“I am often asked how archaeologists can confidently know anything about ancient social lives from just ruined landscapes and broken artifacts. The key is to use multiple lines of evidence.”
Dr. Lewis’ research investigates the relationship between trade, food, politics, landscape, cities, and environment from prehistory to the present.
Her research specialty is archaeology in the Middle East, specifically the southern part of the Arabian peninsula. Dr. Lewis directs two major international archaeological projects in southern Arabia, in Yemen and Oman, in the UNESCO World Heritage Land of Frankincense.
Her archaeological research investigates the role of the people of the Arabian Peninsula in international Indian Ocean trade routes and the spread of agricultural techniques and culinary innovation in pre-Islamic through medieval Islamic times. Dr. Lewis has also conducted archaeological fieldwork in the United States and Central America.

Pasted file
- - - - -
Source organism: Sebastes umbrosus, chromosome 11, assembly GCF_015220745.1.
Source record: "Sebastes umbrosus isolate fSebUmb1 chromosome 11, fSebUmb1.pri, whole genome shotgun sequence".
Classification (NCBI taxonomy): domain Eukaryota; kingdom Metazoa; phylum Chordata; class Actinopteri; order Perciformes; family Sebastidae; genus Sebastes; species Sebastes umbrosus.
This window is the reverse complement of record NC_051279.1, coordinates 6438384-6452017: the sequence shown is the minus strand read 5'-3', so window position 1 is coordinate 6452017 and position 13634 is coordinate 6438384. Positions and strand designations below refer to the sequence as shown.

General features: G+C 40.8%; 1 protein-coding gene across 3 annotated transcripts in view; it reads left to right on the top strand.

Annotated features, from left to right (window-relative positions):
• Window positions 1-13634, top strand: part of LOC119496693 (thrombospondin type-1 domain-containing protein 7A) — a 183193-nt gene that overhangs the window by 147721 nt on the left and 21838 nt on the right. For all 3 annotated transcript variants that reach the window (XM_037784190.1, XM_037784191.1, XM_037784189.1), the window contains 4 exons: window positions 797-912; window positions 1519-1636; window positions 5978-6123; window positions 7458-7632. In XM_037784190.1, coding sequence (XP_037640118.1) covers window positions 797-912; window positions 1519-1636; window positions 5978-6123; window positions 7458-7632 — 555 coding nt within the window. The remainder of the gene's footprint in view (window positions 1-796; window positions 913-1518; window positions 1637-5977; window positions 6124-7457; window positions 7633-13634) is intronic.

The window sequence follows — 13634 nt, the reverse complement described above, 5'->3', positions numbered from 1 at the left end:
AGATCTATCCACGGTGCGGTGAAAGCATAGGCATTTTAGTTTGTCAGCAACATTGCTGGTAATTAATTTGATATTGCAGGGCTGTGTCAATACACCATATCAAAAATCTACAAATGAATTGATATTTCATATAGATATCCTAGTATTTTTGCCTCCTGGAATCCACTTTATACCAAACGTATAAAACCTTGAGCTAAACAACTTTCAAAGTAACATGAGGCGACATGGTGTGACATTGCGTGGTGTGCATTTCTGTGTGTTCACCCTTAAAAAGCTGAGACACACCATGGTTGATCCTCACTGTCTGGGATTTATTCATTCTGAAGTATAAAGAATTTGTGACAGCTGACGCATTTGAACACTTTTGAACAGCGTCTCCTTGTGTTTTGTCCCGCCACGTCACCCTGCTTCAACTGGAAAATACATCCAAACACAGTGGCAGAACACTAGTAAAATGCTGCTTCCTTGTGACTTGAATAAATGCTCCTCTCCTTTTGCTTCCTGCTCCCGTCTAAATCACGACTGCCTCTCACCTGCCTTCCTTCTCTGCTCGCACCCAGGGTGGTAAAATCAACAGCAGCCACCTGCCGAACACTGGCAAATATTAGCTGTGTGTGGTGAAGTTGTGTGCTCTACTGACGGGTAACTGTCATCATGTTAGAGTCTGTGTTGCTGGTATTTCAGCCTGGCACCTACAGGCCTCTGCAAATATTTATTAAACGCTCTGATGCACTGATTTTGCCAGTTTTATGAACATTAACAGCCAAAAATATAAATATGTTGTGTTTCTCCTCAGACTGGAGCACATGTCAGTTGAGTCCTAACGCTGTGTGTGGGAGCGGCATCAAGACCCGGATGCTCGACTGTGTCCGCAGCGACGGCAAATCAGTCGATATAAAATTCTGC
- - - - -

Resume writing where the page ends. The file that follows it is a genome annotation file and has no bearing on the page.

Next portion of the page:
Dr. Lewis teaches courses in archaeology, food and culture, urban anthropology, and modern middle eastern cultures. She is also a faculty advisor for the campus garden.
Dr. Lewis received her Ph.D. from the Department of Anthropology at the University of Chicago in 2005.
She has been conducting fieldwork in the Middle East since 1993 and has lived, worked, and traveled widely across the region. Dr. Lewis also speaks fluent Arabic. She received her Ph.D. from the Department of Anthropology at the University of Chicago in 2005.
Dr. Lewis directs two major archaeological projects in southern Arabia, one in Yemen and one in Oman. In Oman, she directs excavations at the UNESCO World Heritage Site of Al Baleed.
She teaches archaeology and cultural anthropology courses, including courses in ancient Middle Eastern archaeology and trade, and a course on contemporary Middle Eastern cultures.